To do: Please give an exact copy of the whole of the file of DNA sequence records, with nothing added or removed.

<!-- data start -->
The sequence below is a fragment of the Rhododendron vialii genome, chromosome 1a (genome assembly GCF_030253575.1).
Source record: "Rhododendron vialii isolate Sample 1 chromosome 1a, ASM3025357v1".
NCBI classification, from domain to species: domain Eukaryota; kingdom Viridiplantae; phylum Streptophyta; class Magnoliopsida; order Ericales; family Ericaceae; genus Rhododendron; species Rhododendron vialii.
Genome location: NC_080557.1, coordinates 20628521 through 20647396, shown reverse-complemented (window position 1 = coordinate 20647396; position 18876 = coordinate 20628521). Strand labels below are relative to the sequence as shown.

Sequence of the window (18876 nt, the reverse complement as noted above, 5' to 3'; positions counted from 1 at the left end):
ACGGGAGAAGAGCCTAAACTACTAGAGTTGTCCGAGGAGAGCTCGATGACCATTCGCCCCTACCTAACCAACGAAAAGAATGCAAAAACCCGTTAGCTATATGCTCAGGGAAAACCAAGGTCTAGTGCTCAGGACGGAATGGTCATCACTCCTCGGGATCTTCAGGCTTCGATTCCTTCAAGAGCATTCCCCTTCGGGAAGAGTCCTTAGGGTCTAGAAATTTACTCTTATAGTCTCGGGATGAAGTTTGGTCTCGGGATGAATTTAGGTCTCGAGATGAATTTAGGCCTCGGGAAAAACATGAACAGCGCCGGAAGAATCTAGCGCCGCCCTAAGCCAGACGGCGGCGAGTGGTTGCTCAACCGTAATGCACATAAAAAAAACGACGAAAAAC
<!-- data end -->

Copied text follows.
The sequence below is a fragment of the Rhododendron vialii genome, chromosome 1a (genome assembly GCF_030253575.1).
Source record: "Rhododendron vialii isolate Sample 1 chromosome 1a, ASM3025357v1".
NCBI classification, from domain to species: domain Eukaryota; kingdom Viridiplantae; phylum Streptophyta; class Magnoliopsida; order Ericales; family Ericaceae; genus Rhododendron; species Rhododendron vialii.
Genome location: NC_080557.1, coordinates 20628521 through 20647396, shown reverse-complemented (window position 1 = coordinate 20647396; position 18876 = coordinate 20628521). Strand labels below are relative to the sequence as shown.

Sequence of the window (18876 nt, the reverse complement as noted above, 5' to 3'; positions counted from 1 at the left end):
ACGGGAGAAGAGCCTAAACTACTAGAGTTGTCCGAGGAGAGCTCGATGACCATTCGCCCCTACCTAACCAACGAAAAGAATGCAAAAACCCGTTAGCTATATGCTCAGGGAAAACCAAGGTCTAGTGCTCAGGACGGAATGGTCATCACTCCTCGGGATCTTCAGGCTTCGATTCCTTCAAGAGCATTCCCCTTCGGGAAGAGTCCTTAGGGTCTAGAAATTTACTCTTATAGTCTCGGGATGAAGTTTGGTCTCGGGATGAATTTAGGTCTCGAGATGAATTTAGGCCTCGGGAAAAACATGAACAGCGCCGGAAGAATCTAGCGCCGCCCTAAGCCAGACGGCGGCGAGTGGTTGCTCAACCGTAATGCACATAAAAAAAACGACGAAAAAC